Dow closes nearly 200 points higher, S&P 500 notches third straight advance as bank shares jump: Live updates

Pro Picks: Watch all of Monday's big stock calls on CNBC
Pro Picks: Watch all of Monday's big stock calls on CNBC

The Dow Jones Industrial Average rose Monday, building on last week's gains, as investors attempted to move on from the crisis that broke out in the regional bank sector earlier this month following the collapse of Silicon Valley Bank.

The blue-chip stock index gained 194.55 points, or 0.6%, to end at 32,432.08. The S&P 500 was up 0.2% to 3,977.53. The Nasdaq Composite finished lower by 0.5% at 11,768.84.

Regional banks rose broadly. The SPDR S&P Regional Banking ETF (KRE) rose about 0.9%, after climbing more than 3% earlier in the day. First Republic surged 11.8%. PacWest also gained 3.4%.

"Market sentiment is improving as policymakers take steps to alleviate the recent challenges," said Brian Levitt, global market strategist at Invesco. "An extension of the liquidity facility that had been set up by the Federal Reserve meaningfully eases prior concerns that a series of bank runs could be in the offing."

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The Dow on Monday

A series of events helped sentiment in the sector. CNBC reported over the weekend that the deposit outflows from small banks to industry giants like JPMorgan Chase and Wells Fargo has slowed in recent days.

Also, Bloomberg News reported that U.S. authorities were considering expanding an emergency lending program for banks, which could give First Republic more time to shore up its liquidity. First Republic ended last week down 46.3% as investors contemplated whether the plan from a group of banks to deposit $30 billion would be enough to bolster its balance sheet.

And First Citizens BancShares agreed to buy large parts of Silicon Valley Bank, the U.S. Federal Deposit Insurance Corporation said overnight. The deal includes the purchase of approximately $72 billion of SVB assets at a discount of $16.5 billion, but around $90 billion in securities and other assets will remain "in receivership for disposition by the FDIC," which is the acronym for the Federal Deposit Insurance Corporation.

"We continue to think that the Treasury has the capacity to provide a backstop for uninsured deposits if it becomes necessary," Goldman Sachs' Jan Hatzius said in a Monday note. "While we would not entirely rule out Treasury action if acute banking stress returns, the odds of a unilateral move from the Treasury appear very low."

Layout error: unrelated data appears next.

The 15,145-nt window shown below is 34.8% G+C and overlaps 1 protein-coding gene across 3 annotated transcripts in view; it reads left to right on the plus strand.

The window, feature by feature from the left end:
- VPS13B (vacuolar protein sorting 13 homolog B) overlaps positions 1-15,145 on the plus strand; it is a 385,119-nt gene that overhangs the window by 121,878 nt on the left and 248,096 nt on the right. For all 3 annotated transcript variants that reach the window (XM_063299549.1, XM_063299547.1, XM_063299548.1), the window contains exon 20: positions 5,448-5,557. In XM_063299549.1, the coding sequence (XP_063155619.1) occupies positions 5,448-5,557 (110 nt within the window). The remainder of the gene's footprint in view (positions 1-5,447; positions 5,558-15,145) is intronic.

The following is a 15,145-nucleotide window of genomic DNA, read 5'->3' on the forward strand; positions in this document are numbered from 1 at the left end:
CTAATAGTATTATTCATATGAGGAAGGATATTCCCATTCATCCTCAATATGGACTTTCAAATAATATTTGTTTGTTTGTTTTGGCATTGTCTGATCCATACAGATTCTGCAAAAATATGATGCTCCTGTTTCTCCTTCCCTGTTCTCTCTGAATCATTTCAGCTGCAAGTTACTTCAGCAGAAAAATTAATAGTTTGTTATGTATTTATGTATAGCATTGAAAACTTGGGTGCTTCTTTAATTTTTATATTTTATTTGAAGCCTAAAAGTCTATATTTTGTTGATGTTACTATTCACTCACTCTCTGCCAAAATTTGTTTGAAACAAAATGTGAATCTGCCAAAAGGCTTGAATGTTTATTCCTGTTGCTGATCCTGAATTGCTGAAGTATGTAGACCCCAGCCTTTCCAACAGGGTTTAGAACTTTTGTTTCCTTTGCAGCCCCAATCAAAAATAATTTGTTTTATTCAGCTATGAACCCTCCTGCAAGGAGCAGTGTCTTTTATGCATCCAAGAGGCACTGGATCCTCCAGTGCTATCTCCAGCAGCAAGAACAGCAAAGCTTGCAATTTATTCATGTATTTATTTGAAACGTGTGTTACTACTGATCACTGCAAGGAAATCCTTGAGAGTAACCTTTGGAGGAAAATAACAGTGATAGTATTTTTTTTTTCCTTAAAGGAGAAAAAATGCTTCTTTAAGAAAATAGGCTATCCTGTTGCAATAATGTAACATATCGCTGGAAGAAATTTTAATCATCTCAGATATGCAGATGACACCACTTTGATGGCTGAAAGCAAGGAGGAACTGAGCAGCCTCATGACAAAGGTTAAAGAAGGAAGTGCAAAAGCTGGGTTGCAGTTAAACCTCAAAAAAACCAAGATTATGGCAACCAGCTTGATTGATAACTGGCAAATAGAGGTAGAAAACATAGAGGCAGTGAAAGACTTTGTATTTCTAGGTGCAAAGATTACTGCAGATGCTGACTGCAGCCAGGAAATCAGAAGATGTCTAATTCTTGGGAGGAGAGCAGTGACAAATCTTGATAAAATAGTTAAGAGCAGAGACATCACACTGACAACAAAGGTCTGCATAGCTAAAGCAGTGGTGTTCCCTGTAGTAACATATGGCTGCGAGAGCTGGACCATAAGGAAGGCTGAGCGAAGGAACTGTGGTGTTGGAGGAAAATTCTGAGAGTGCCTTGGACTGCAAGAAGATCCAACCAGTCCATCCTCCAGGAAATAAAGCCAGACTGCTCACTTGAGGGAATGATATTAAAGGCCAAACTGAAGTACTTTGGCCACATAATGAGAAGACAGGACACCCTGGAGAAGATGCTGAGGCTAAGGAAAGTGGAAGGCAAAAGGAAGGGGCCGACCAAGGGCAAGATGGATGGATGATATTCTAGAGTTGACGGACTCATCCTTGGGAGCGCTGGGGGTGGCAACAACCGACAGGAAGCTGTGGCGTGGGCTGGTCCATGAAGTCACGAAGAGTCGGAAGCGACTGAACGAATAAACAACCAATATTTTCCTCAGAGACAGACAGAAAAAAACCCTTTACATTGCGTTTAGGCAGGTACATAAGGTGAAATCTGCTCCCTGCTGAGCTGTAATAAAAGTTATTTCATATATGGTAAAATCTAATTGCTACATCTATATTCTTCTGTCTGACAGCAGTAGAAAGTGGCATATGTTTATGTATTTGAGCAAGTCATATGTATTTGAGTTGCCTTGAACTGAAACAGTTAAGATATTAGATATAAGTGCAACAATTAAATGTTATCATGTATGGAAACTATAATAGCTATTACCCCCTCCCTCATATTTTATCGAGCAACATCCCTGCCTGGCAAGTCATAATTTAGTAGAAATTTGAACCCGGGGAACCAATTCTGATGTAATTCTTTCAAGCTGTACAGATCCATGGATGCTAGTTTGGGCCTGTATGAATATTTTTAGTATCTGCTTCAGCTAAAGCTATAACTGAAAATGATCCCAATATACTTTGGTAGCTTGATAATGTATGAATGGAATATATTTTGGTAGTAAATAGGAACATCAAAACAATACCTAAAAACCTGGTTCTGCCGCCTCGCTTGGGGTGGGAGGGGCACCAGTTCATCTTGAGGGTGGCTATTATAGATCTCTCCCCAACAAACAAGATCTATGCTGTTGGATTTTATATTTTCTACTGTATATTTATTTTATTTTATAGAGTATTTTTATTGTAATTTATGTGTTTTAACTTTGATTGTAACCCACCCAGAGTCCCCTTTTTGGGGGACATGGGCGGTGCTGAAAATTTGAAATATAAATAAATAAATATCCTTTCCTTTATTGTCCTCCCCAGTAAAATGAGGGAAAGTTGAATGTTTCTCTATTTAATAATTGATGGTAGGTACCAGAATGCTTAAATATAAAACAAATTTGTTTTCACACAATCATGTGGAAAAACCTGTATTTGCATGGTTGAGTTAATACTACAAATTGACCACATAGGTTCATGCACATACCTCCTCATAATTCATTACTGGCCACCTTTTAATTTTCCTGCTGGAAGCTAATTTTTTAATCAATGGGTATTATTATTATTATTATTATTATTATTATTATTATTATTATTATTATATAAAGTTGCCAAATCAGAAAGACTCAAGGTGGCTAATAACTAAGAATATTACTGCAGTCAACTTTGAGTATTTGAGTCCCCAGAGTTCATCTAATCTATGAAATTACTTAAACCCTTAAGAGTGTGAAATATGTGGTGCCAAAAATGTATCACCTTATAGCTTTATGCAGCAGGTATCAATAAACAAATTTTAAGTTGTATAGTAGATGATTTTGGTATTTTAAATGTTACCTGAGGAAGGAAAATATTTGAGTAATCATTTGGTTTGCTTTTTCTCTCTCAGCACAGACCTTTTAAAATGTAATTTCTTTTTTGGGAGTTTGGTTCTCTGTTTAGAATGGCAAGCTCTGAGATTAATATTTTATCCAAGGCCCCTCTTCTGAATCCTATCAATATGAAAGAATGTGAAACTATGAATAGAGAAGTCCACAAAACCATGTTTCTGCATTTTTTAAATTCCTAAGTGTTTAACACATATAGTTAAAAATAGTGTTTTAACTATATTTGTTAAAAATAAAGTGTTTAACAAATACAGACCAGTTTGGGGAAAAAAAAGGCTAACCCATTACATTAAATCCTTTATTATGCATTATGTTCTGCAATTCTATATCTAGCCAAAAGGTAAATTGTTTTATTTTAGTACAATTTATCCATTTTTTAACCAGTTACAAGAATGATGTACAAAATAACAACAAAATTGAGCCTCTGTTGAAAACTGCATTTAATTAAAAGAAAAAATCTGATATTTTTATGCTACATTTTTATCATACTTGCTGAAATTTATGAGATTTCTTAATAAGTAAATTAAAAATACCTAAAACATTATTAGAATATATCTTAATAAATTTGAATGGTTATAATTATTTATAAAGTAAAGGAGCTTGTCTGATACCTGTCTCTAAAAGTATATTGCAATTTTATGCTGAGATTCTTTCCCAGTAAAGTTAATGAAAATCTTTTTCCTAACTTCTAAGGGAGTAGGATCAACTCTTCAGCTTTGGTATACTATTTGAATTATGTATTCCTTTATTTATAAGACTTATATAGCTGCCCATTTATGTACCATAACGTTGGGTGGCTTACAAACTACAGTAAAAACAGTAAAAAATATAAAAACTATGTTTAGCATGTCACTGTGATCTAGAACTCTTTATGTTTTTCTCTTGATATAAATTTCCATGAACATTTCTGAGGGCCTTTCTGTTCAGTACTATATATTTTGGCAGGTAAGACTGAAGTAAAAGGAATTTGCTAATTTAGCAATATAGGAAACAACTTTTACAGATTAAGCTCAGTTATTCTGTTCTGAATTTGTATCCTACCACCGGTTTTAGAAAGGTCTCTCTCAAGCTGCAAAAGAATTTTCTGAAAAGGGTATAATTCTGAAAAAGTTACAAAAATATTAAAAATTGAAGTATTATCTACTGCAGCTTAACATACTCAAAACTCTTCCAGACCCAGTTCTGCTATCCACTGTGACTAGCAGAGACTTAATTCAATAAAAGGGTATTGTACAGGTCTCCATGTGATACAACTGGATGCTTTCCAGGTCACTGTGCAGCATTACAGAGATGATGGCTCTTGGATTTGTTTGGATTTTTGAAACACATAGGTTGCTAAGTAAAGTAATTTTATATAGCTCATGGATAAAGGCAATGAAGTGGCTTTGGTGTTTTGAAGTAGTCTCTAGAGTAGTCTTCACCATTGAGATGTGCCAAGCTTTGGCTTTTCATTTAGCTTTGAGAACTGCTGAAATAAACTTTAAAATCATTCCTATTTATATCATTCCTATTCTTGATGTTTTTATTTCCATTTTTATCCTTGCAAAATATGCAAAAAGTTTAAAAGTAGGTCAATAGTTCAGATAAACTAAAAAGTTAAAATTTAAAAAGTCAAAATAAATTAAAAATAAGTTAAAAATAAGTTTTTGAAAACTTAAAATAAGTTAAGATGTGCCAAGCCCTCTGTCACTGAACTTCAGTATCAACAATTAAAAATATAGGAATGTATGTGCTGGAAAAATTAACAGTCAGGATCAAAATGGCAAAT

Deutsche Bank also rebounded by 4.7% after traders last week targeted the German lender following the forced takeover of Credit Suisse.

But technology shares fell as an increase in interest rates dampened hopes of a better outlook for growth stocks. Alphabet slid 2.8%, while Meta slipped 1.5%.

Wall Street was coming off a winning week despite volatility related to the Federal Reserve's latest interest rate hike and the ongoing bank crisis. Despite the recent turmoil, the S&P 500 is on track to finish March flat and the first quarter ending on Friday with an increase of more than 3%.

Correction: An earlier headline on this article misstated the move in the Dow Jones Industrial Average.

Dow and S&P close higher, Nasdaq falls

The Dow Jones Industrial Average gained 194.55 points Monday, or 0.6%, to end the day at 32,432.08. The S&P 500 rose 0.2% to 3,977.53. The Nasdaq Composite finished lower by 0.5% at 11,768.84 .

— Tanaya Macheel

Fed will have to 'capitulate,' Gundlach says

Fed will have to 'capitulate' over interest rate hikes, says DoubleLine's Jeffrey Gundlach
Fed will have to 'capitulate' over interest rate hikes, says DoubleLine's Jeffrey Gundlach

Don't be surprised if we see capitulation from the Federal Reserve in the near future, according to DoubleLine Capital CEO Jeffrey Gundlach.

"I don't think they're very braggadocios about, or highly confident in what was the dot plot out there and that still remains the dot plot out in 2024," he told CNBC's "Closing Bell: Overtime" on Monday. "I think they're gonna have to capitulate."

He added that over the coming weeks economic data should continue to weaken, and that it's "very logical" to infer that the economy should continue to deteriorate.

— Samantha Subin

Food stocks stand out among Monday 52-week highs. Hershey at another record

Four of the six S&P 500 stocks trading at 52-week highs Monday are also selling for all-time record prices:

  • Darden, highest since Jan. 2022
  • Hershey, all-time high (up 8% in 2023 after rising 20% in 2022)
  • Mondelez, all-time high (up 4% in 2023 and hasn't fallen annually since 2018)
  • Regeneron Pharma, all-time high going back to 1991 IPO
  • Copart, highest since Jan. 2022
  • Motorola Solutions, all-time high going back to Motorola Mobility split 

Other notable 52-week highs outside the S&P 500:

Among Monday's notable 52-week lows:

  • WeWork, all-time low back to Oct. 2021 SPAC merger

— Scott Schnipper, Christopher Hayes